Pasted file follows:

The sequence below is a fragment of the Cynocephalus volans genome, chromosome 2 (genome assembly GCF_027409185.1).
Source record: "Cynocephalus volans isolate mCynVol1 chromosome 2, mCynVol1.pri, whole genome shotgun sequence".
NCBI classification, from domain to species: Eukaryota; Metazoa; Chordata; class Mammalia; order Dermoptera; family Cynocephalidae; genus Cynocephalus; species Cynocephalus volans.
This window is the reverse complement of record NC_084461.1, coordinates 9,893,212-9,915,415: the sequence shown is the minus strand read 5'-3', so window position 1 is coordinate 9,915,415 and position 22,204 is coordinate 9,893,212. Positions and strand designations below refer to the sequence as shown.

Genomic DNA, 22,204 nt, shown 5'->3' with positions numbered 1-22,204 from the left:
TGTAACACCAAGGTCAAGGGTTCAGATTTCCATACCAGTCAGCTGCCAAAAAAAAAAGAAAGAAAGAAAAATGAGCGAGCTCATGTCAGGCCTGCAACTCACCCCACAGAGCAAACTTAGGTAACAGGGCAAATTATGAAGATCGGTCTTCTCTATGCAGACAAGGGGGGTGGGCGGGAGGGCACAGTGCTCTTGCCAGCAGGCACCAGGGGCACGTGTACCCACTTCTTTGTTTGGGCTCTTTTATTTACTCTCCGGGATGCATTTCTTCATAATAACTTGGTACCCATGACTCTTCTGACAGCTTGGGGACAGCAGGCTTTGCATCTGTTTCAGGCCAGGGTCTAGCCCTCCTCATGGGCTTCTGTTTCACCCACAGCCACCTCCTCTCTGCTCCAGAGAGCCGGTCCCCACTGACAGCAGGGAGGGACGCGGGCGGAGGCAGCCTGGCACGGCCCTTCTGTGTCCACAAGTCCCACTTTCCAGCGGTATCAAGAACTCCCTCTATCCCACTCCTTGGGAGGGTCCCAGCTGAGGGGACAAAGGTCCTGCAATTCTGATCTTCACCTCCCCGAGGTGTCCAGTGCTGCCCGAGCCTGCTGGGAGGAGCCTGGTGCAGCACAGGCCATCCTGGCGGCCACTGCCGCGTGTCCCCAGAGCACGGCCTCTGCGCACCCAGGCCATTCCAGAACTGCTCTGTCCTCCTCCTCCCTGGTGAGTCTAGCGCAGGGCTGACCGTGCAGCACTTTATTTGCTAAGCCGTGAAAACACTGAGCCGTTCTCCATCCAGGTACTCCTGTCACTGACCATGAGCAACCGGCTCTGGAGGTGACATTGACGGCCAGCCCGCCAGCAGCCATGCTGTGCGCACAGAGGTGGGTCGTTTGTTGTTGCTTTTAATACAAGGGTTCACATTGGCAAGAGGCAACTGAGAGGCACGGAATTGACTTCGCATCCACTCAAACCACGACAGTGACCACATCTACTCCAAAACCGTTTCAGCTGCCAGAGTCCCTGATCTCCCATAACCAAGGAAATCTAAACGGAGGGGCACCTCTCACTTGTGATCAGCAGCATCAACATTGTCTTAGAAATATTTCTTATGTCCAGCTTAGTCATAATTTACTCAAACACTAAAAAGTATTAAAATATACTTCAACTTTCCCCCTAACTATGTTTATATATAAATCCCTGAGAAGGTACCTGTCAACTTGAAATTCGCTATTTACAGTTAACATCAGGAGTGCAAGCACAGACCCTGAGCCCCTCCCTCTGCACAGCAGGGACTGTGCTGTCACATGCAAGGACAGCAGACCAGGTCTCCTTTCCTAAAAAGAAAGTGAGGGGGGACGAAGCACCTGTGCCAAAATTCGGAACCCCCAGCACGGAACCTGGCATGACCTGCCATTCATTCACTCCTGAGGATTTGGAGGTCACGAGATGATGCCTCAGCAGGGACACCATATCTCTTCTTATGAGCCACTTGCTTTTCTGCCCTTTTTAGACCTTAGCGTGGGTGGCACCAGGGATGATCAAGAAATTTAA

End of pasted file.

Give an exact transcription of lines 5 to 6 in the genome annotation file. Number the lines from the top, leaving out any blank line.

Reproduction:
Genomic DNA, 22,204 nt, shown 5'->3' with positions numbered 1-22,204 from the left:
TGTAACACCAAGGTCAAGGGTTCAGATTTCCATACCAGTCAGCTGCCAAAAAAAAAAGAAAGAAAGAAAAATGAGCGAGCTCATGTCAGGCCTGCAACTCACCCCACAGAGCAAACTTAGGTAACAGGGCAAATTATGAAGATCGGTCTTCTCTATGCAGACAAGGGGGGTGGGCGGGAGGGCACAGTGCTCTTGCCAGCAGGCACCAGGGGCACGTGTACCCACTTCTTTGTTTGGGCTCTTTTATTTACTCTCCGGGATGCATTTCTTCATAATAACTTGGTACCCATGACTCTTCTGACAGCTTGGGGACAGCAGGCTTTGCATCTGTTTCAGGCCAGGGTCTAGCCCTCCTCATGGGCTTCTGTTTCACCCACAGCCACCTCCTCTCTGCTCCAGAGAGCCGGTCCCCACTGACAGCAGGGAGGGACGCGGGCGGAGGCAGCCTGGCACGGCCCTTCTGTGTCCACAAGTCCCACTTTCCAGCGGTATCAAGAACTCCCTCTATCCCACTCCTTGGGAGGGTCCCAGCTGAGGGGACAAAGGTCCTGCAATTCTGATCTTCACCTCCCCGAGGTGTCCAGTGCTGCCCGAGCCTGCTGGGAGGAGCCTGGTGCAGCACAGGCCATCCTGGCGGCCACTGCCGCGTGTCCCCAGAGCACGGCCTCTGCGCACCCAGGCCATTCCAGAACTGCTCTGTCCTCCTCCTCCCTGGTGAGTCTAGCGCAGGGCTGACCGTGCAGCACTTTATTTGCTAAGCCGTGAAAACACTGAGCCGTTCTCCATCCAGGTACTCCTGTCACTGACCATGAGCAACCGGCTCTGGAGGTGACATTGACGGCCAGCCCGCCAGCAGCCATGCTGTGCGCACAGAGGTGGGTCGTTTGTTGTTGCTTTTAATACAAGGGTTCACATTGGCAAGAGGCAACTGAGAGGCACGGAATTGACTTCGCATCCACTCAAACCACGACAGTGACCACATCTACTCCAAAACCGTTTCAGCTGCCAGAGTCCCTGATCTCCCATAACCAAGGAAATCTAAACGGAGGGGCACCTCTCACTTGTGATCAGCAGCATCAACATTGTCTTAGAAATATTTCTTATGTCCAGCTTAGTCATAATTTACTCAAACACTAAAAAGTATTAAAATATACTTCAACTTTCCCCCTAACTATGTTTATATATAAATCCCTGAGAAGGTACCTGTCAACTTGAAATTCGCTATTTACAGTTAACATCAGGAGTGCAAGCACAGACCCTGAGCCCCTCCCTCTGCACAGCAGGGACTGTGCTGTCACATGCAAGGACAGCAGACCAGGTCTCCTTTCCTAAAAAGAAAGTGAGGGGGGACGAAGCACCTGTGCCAAAATTCGGAACCCCCAGCACGGAACCTGGCATGACCTGCCATTCATTCACTCCTGAGGATTTGGAGGTCACGAGATGATGCCTCAGCAGGGACACCATATCTCTTCTTATGAGCCACTTGCTTTTCTGCCCTTTTTAGACCTTAGCGTGGGTGGCACCAGGGATGATCAAGAAATTTAA